The Toy Sheltie Club of America
est 2001
and
The International Toy Sheltie Club
est 2012
Toy Sheltie Size and Size Charts

Here is an example of a 12" Toy Sheltie next to a 15" standard Sheltie. The true Toy Shelties are dramatically smaller than a regular sized Sheltie. This male was sold to me as 11"; he is actually 15", measured by a AKC judge. He is NOT an oversize dog (despite several online chatroom participants claiming he is far larger than 15"). I took these pics to show the seller that my 12" female was too small to breed to the dog that she had sold me.  She conceded the dog she sold me was larger than she had represented, but would neither take the dog back or refund any of my purchase price for misrepresentation! Beware breeders will say dogs are smaller than they are!

Sheltie Standard

The AKC Official Sheltie Standard for showing is 13-16 inches at the wither. These dogs are usually 20-40 lbs. Because larger dogs may have more 'presence' in the show ring, many show breeders breed for Shelties on the high side of the standard, many of these dogs 'go over', i.e. grow larger than 16 inches. Today we see many 17-18 inch 'pet' shelties who may weigh 40-55 lbs. Standard Sheltie breeders will view the dogs who are closer to 14 inches as being 'small'.  These same breeders frown greatly upon breeders who specialize in 'undersize' shelties. Make no mistake, there is no separate AKC registry for Toy or Mini Shelties, there is only one AKC Shetland Sheepdog registry.

Because some breeders and Sheltie lovers were taking an interest in smaller type (undersize) Shelties, and because these same breeders wanted to keep the quality in the smaller Shelties, the Toy Sheltie Club of America was formed. These breeders wanted to be recognized as responsible, caring breeders who had the goal of beautiful, healthy, smaller Shelties than those that the show breeders were producing. 

The Toy Sheltie is classically 10-12 1/2 inches at the withers and 8-15 lbs. Very few AKC Shelties fit this size description and even fewer are smaller than this. Because so many of today's buyers have little interest in conformation showing and have very busy lifestyles that they would love for their pets to be a part of, the Toy Sheltie type is rapidly growing in popularity. These dogs are still eligible to compete in AKC Agility, but would be disqualified from the conformation ring because of their diminutive size.

If you are in the group of people who either have a very active lifestyle and desire your dog with you (fast and easy to groom), the jet-setting type who wants a sheltie who fits neatly under the seat and into airline standards (under 20 lbs) or the retired or older adult who physically doesn't want to or can't lift a 35-50lb dog, a toy-size Sheltie might be perfect for you!

How did Sheltie Size become so variable

Shetland Sheepdogs are one of the few breeds with an absolute disqualification on size. At the same time, the breed as it now exists has within the last century and a half or less combined breeds ranging in size from Papillons, Pomeranians and English Toy Spaniels to full-sized Collies. The allowed size range has changed during the development of the breed, generally moving upward from a one-time maximum of 12" as more and more Collie genes were incorporated. (The actual sizes were often much larger, especially during the period when Collie crosses were common.) But the desired size range is achieved by balancing genes from large and small breeds, and consequently breedings in which both parents are the correct size can produce puppies much larger or smaller than desired.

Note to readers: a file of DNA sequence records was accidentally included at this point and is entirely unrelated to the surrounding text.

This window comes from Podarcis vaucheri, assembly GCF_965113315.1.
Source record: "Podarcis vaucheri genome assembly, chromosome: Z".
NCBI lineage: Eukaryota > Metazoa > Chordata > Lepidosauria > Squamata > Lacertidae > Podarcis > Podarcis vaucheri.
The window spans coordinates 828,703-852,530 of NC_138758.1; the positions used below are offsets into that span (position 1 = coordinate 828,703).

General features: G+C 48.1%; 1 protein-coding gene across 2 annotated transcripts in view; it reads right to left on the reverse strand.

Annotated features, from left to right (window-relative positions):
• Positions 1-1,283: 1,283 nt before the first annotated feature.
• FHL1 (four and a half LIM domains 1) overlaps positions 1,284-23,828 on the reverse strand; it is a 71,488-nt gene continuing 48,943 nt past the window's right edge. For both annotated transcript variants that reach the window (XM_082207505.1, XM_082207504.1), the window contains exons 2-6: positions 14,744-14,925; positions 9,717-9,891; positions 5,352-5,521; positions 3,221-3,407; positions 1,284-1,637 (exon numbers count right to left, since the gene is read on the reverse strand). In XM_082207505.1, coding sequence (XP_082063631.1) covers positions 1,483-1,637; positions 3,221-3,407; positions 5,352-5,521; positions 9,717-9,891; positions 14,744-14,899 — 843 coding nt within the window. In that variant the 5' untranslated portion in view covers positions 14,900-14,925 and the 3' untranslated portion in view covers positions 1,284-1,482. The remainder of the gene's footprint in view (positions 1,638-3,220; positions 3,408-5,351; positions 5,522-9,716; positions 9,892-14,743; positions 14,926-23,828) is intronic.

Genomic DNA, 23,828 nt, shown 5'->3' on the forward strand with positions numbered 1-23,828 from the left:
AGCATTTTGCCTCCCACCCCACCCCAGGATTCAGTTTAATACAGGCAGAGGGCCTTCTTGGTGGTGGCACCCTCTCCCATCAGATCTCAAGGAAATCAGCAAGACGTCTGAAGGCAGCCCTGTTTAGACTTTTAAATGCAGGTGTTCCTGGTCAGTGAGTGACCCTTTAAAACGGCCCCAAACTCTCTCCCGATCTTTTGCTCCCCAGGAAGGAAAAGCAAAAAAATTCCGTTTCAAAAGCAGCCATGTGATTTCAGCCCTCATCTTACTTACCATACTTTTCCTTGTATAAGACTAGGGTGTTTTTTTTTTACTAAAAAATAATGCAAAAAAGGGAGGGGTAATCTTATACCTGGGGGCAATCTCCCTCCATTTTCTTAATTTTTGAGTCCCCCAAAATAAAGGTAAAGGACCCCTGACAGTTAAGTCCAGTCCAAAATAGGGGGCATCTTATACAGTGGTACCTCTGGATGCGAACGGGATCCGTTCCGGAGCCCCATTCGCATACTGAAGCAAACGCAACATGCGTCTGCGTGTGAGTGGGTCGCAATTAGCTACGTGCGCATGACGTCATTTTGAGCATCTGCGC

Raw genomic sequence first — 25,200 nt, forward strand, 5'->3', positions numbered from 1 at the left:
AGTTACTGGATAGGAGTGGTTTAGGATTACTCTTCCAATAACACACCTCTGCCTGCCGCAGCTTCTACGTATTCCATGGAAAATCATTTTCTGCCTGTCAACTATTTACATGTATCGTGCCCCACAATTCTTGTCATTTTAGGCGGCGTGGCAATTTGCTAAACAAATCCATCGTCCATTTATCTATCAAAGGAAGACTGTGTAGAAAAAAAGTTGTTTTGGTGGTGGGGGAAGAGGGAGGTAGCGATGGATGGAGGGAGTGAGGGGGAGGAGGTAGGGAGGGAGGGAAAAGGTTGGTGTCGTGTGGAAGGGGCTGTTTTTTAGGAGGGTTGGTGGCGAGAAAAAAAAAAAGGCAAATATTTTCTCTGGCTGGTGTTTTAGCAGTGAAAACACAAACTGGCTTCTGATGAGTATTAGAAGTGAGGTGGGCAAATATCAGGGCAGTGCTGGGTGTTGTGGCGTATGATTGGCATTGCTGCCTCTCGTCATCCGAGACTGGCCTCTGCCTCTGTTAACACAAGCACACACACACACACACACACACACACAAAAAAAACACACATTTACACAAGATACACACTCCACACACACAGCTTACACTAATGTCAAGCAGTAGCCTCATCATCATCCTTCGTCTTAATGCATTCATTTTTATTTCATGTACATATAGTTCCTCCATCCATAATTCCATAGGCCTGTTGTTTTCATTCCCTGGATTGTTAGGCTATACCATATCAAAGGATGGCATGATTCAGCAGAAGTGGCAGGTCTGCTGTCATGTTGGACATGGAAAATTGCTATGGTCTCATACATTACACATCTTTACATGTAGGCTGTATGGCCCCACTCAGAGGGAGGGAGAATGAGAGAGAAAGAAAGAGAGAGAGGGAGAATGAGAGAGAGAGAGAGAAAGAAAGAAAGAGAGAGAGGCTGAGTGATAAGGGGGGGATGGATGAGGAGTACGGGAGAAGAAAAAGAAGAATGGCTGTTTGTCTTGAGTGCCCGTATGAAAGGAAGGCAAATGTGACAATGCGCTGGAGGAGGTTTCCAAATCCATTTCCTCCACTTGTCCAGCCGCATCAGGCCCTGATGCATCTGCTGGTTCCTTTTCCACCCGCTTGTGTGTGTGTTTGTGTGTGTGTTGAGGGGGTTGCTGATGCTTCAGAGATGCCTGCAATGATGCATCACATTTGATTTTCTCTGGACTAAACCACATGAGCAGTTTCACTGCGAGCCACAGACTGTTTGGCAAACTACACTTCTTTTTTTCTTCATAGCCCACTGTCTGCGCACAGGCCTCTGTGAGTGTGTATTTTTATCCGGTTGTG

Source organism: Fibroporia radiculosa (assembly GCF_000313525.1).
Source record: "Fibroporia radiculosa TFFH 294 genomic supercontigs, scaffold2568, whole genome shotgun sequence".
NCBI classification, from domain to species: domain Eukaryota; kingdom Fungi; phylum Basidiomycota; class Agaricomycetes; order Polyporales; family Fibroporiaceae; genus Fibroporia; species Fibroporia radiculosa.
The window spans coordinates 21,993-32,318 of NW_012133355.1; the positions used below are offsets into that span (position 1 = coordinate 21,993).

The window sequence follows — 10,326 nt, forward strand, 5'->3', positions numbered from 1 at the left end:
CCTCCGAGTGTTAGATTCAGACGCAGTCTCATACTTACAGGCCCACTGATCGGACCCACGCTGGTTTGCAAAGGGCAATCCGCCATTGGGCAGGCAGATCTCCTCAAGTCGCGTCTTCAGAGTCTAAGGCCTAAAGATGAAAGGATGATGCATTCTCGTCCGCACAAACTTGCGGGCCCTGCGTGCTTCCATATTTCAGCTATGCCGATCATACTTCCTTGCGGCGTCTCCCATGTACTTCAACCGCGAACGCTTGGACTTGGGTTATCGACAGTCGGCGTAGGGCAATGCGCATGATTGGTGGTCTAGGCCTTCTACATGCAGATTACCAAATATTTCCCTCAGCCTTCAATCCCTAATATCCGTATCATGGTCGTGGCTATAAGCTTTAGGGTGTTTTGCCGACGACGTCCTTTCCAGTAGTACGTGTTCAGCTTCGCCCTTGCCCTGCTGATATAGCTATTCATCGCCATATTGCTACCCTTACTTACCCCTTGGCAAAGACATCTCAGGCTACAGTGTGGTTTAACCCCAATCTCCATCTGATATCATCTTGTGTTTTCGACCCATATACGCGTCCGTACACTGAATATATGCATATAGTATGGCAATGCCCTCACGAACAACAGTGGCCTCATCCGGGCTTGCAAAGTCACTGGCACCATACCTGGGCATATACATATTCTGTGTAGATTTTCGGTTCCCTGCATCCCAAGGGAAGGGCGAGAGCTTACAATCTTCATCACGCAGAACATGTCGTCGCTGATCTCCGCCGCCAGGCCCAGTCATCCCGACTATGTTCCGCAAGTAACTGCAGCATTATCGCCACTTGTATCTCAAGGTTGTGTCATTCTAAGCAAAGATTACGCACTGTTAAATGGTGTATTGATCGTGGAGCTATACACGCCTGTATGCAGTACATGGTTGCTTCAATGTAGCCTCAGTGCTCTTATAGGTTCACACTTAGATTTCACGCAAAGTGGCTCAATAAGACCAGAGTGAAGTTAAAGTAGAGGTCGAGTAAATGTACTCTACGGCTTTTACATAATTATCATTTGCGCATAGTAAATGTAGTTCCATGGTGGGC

As a result, Shetland Sheepdog breeders tend to become obsessed with measuring the size of their puppies, and a number of growth charts have been developed to estimate adult size from measurements made at various ages.

*** Our puppies have been maturing 5 x weight at 6 weeks and 4 x weight at 8 weeks.***
 
TOY BREED WEIGHT CHART
Birth
2 1/2 oz
2 3/4 oz
3 oz
3 1/2 oz
4 oz
4 1/4 oz
4 1/2 oz
5 oz
5 1/2 oz
6 oz
6 1/2oz
1 week
3 3/4
4
5
5 1/2
6 1/2
7
8
9
9 1/2
10 1/4
11
2 weeks
5
5 1/2
6 1/2
7
9
10
11
12 1/2
13 1/2
14 1/2
16
3 weeks
6
7
8
9
11
13
14
16
17 1/2
18 1/2
20
4 weeks
7
8
9 1/2
11
13
15
17
19
21
23
24
5 weeks
8
9
11
13
15
17
19 1/2
22
24
26
29
6 weeks
9
11
12 1/2
15
17 1/2
20
22
26
27
30
32
7 weeks
10
12
14 1/2
17
19 1/2
22

24 1/2

27

30
33
35
8 weeks
11
13
16
19
21 1/2
24
27
29
33
36
39
9 weeks
12
15
17 1/2
20
23
26
29
32
35
39
42
10 weeks
13
16
19
22
25
28
31
34
38
41
45
11 weeks
14
17
21
24
27
31
34
37
40
45
49
12 weeks
15
19
22
26
30
33
37
41
45
49
53
13 weeks
16
20
24
28
32
36
40
44
49
53
57
14 weeks
17
22
26
30
34
39
43
47
52
56
60
15 weeks
19
23
28
32
37
41
46
51
56
61
65
16 weeks
20
25
30
34
39
44
49
54
59
65
70
17 weeks
21
26
31
36
41
46
51
57
62
67
72
18 weeks
22
28
33
37
43
48
54
60
65
71
76
19 weeks
23
29
34
39
44
50
56
62
67
72
77
20 weeks
24
30
35
41
46
52
58
64
70
76
81
21 weeks
24
31
36
42
48
54
60
66
72
78
84
22 weeks
25
32
37
43
49
56
62
68
74
80
86
23 weeks
26
33
38
44
50
57
64
70
76
82
88
24 weeks
26
33
39
45
51
58
65
71
78
84
90
25 weeks
27
34
40
46
52
59
66
72
79
86
93
26 weeks
27
34
40
47
53
60
67
73
80
87
94
18 months
2 lbs
2 1/2lbs
3 lbs
3 1/2 lbs
4 lbs
4 1/2 lbs
5 lbs
5 1/2 lbs
6 lbs
6 1/2 lbs
7 lbs
Teacup Sizes
Tiny Toy Sizes
Toy Sizes

Please note there is no way to know for sure how big a pup will be when full grown this chart is to help with a good educated guess but that is all.